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5.12.16: Poverty Tourism, Spoiler Etiquette, & Donald Hall

Dennis Jarvis via Flickr CC

It's called poverty tourism: guided visits to slums and shantytowns for close-up view of locals living in the shadows of landmarks and luxury hotels. Today, the pros and cons of straying off the typical tourist path.

Then, media outlets, pop culture blogs, TV re-cappers and social media are all potential spoilers for others who've yet to see a blockbuster or hit show. Yet global social media thrives on discussion in real time...so what's a person to do? Vulture polled its readers to find out the best approach for spoiler etiquette and we spoke with a TV and movie critic about the results. 

Listen to the full show. 

Poverty Tourism

Poverty is a real downer for the tourism industry. That's why resorts have guards and gates, and host countries bulldoze shantytowns before visitors to events like the world cup or Olympics touch down on the tarmac. For travelers seeking an "authentic" experience with "real people", there are tours of the slums of Mumbai and Nairobi, Rio's hillside favelas,  Soweto townships and a number of other packages of slum or poverty tours.

The debate over whether these tours are unethical and exploitative, or a means of building awareness and compassion is ongoing. Former marketplace reporter and host Tess Vigeland has been traveling in and reporting from Southeast Asia. In a recent post for Quartz, she advises travelers to do a little homework before getting on the poverty tour bus.

Poverty Tourism

A Canadian Vacation

In 1943, while the US was embroiled in World War II, FDR traveled to the Canadian side of Lake Huron for an eight-day fishing trip. Rumors persist as to what he was doing up there - meeting with a mistress? conferring with Winston Churchill? - but Justin Bull brought us the true story.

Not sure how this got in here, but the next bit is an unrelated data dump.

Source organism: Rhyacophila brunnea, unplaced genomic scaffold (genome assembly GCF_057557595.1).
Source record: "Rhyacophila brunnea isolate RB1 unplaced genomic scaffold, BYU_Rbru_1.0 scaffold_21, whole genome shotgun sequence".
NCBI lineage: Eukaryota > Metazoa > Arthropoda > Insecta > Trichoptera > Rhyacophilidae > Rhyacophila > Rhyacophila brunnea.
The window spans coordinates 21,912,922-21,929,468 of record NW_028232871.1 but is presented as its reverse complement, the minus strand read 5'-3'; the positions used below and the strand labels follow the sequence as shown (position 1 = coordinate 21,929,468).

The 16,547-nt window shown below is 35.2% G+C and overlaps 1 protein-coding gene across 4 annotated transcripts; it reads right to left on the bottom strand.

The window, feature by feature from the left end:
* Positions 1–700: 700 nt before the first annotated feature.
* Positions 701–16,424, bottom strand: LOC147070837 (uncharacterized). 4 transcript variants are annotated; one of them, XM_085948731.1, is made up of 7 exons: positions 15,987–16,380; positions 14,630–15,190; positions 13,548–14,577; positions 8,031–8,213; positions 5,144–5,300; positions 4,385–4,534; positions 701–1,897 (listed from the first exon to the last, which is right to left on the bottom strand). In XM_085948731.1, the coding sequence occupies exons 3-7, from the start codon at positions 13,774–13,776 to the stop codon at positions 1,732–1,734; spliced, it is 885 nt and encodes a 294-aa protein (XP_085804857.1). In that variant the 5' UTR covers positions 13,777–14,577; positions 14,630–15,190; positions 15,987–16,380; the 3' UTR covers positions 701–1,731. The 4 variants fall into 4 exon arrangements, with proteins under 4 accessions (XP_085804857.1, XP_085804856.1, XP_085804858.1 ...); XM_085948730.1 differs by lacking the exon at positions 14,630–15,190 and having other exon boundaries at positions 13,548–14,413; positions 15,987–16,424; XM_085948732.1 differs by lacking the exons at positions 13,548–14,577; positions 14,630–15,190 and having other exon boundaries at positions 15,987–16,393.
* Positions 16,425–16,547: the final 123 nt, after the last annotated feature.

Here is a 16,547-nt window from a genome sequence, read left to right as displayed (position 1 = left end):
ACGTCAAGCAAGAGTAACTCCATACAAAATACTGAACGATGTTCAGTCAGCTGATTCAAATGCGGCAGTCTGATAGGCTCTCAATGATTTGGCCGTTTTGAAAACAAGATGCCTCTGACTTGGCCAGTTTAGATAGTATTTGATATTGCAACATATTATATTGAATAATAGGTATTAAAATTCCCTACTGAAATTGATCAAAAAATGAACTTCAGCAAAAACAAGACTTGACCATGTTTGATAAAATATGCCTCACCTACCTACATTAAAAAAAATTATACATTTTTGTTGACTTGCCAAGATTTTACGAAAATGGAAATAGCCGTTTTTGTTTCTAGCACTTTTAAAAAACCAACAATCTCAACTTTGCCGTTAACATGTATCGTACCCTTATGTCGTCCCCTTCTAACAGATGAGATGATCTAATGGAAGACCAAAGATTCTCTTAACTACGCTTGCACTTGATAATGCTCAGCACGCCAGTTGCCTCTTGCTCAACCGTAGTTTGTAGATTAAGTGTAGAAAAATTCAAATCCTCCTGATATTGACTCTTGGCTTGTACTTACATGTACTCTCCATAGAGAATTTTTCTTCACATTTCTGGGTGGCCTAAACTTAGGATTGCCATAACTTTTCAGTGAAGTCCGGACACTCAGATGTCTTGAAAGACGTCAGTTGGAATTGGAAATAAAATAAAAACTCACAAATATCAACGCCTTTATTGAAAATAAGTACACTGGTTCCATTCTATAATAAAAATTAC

You can listen to this story again at PRX.org

Spoiler Etiquette

How about that dramatic reveal in the last three seconds of Game of Thrones’ second episode? If these kind of plot teases cause you pain, you're not alone. Media outlets, pop culture blogs, TV re-cappers and friends on Facebook are all potential spoilers for others who've yet to see a blockbuster or show. Global social media is thrives on the potential for discussion in real time and no one wants to wait until you get around to cleaning out your DVRs -- should they? Or is the expectation of being shielded from spoilers even realistic? What's the spoiler etiquette?

Vulture recently ran a poll on that very question and TV critic Matt Zoller Seitz wrote about the problem and the poll results.  And, spoiler alert! We will be talking about some big plot twists, so if you need to catch up on your shows, now's your chance to tune out.

Related: Spoiler Alert: This Is A Post About Spoiler Etiquette

Spoiler Etiquette

And if you land firmly on the other side of the debate, you can try out Netflix's Spoil Yourself feature! 

Donald Hall's Poetry in Song

In Essays After Eighty, published last year, former US Poet Laureate Donald Hall laments that like testosterone, poetry has abandoned him. Poetry, he writes, is too sensual, even sexual for a man of his age. He still writes every day at the farmhouse in Wilmot, NH where his grandparents once lived, and this Friday, songs based on his poems will debut at Proctor Academy, just down the road.

Eight poems make up a song cycle called "Mortality Mansions" by Grammy winning composer and librettist Herschel Garfein. Tenor Michael Slattery and pianist Dimitri Dover will perform the cycle for the first time on stage at Proctor's Norris Family Theatre.  

Donald Hall's Poetry in Song

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